When I came to Hong Kong for business I never drank the water.
But upon relocation, for some stupid reason I started to hydrate myself on a daily basis with water from our kitchen tap.
Apparently this is a big ‘no-no.’
Not even the locals drink the tap water.
Heavy metals anyone? Oops.
So we are currently drinking bottled water with the aim of getting a water filter installed.
As a pedestrian in Australia you usually walk on the left, stand on the left of the escalators…we mirror how we drive a car.
In Hong Kong everyone seems to walk on the right, stand on the right side of the escalators even though they drive on the left!
This doesn’t seem like an issue except when you walk everywhere and catch the escalators everywhere, it does become slightly annoying.
This is the standard question most people ask when you are introduced.
It was quite confronting when I first landed but people are keen to discover if you’re here short-term or for the long haul.
Because Hong Kong is so transient it’s easy to form friendships and then be heart broken when someone leaves.
I’ve only been here a few months and one of my Irish friends is heading back to London in March and I am slightly devastated!
Everyone here is obsessed with the texting platform Whatsapp.
The second thing people ask you is “Are you on Whatsapp?” and then they will swiftly add you to whole heap of random Whatsapp groups.
My Art Class Whatsapp group goes nuts on a daily basis.
The only problem is – they’re all Cantonese.
What do you do in your spare time?
You go for a ‘hike’ of course! Hiking is the cool weekend activity here.
It provides a much needed escape from the concrete jungle and some fresh air.
I bought a Hong Kong Hiking Guide for James for Christmas (he was thrilled – insert ‘eye rolling’ here!).
Me on the other hand, cannot wait to get amongst it!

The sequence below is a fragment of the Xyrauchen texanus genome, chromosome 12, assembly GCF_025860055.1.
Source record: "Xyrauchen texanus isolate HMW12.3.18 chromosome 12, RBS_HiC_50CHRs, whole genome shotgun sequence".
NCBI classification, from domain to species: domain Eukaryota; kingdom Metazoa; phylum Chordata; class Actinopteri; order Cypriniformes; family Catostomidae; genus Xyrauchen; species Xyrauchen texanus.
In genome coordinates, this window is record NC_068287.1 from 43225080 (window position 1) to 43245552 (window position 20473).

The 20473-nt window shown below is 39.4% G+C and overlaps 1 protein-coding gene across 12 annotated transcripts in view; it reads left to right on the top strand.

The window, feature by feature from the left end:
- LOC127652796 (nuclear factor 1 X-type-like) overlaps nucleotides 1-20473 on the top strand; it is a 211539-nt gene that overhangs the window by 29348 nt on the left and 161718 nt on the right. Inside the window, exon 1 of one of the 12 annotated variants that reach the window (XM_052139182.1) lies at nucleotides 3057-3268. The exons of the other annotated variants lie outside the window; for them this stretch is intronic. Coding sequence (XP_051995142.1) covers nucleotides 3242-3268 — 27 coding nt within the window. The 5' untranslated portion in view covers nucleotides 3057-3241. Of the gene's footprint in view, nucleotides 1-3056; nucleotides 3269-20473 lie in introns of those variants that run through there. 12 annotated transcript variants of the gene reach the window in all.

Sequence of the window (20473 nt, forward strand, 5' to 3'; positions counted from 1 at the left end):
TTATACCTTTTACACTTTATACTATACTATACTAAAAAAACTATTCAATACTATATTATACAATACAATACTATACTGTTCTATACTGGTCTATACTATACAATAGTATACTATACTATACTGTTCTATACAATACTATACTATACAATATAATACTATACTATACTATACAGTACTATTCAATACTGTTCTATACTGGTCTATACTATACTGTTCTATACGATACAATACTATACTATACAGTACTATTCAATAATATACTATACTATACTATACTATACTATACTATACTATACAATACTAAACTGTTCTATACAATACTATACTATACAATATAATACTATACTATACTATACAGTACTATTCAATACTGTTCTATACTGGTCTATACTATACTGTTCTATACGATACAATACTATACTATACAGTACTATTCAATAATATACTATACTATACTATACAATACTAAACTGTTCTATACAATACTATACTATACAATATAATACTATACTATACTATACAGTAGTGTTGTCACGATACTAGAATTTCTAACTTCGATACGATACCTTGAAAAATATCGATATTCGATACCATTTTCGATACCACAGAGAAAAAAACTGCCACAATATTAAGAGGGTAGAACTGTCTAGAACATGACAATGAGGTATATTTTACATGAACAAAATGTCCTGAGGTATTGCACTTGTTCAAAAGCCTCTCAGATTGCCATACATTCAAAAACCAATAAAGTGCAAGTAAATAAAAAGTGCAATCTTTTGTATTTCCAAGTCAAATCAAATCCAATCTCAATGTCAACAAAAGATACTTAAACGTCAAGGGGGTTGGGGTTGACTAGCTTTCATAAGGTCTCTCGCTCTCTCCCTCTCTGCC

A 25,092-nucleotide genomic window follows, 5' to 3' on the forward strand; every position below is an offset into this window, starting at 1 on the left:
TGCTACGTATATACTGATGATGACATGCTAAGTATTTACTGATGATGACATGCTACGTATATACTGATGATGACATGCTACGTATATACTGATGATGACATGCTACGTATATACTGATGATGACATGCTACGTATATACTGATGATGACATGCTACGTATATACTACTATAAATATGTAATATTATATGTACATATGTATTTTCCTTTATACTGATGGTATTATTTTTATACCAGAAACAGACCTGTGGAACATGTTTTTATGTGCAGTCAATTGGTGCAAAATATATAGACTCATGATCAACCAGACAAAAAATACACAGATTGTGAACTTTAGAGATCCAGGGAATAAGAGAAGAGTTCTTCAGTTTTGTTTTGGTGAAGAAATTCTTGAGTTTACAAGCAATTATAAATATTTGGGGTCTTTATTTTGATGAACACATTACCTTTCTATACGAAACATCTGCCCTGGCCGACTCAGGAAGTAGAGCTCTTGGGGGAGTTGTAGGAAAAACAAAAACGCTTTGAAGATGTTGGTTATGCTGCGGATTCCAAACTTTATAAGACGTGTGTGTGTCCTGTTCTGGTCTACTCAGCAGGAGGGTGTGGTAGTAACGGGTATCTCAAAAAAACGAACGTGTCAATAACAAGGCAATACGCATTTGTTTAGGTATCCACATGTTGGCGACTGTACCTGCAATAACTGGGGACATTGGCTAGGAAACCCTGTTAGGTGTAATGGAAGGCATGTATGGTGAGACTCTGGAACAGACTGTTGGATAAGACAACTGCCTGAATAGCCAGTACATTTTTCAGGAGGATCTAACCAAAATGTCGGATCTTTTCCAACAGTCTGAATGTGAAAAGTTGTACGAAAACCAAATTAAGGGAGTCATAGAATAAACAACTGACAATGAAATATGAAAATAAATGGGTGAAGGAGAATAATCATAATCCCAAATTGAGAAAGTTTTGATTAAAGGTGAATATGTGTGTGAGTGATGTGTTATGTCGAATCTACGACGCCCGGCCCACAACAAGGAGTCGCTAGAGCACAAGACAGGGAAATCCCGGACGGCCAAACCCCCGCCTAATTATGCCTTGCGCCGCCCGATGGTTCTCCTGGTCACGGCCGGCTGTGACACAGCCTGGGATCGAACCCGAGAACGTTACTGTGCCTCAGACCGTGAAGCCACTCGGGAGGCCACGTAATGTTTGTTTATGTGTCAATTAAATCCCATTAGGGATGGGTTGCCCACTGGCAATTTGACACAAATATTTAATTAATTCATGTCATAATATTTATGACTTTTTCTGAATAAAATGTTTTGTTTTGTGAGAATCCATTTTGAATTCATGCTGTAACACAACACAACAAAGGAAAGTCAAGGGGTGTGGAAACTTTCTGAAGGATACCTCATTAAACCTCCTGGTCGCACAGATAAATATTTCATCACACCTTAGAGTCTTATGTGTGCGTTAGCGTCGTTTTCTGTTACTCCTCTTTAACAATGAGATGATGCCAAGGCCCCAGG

The local bread here sucks big time.
Think spongy, sugary, fair floss and that’s their bread!
There are a few artisan bake houses around but they are pricey. (Think $7-8 AUD for a loaf).
The only bread we will eat from our local (non-artisan) bakery is a French stick.
They are baked at 11am on a Saturday and we set an alarm to run down and buy one before they sell out….because once they are gone, they’re gone!
When I would visit Hong Kong on business I was always thrilled to know the shops were open to all hours of the night.
This meant I could work and then head out on an extravagant shopping spree.
But living here it’s a bit different.
I’m an early riser and like to tackle my to-do list first thing!
But businesses and shops open here quite late which makes ticking of my jobs for the day more drawn out.
The major upside of late trading hours = having dinner and drinks and then stopping off at ZARA at 11pm to buy a winter coat before flying to London the next day!
So that’s Part I of how my life is different in Hong Kong.
Have you lived overseas and experienced quirky little differences in your day-to-day life?
I would love to hear them in the comments section below!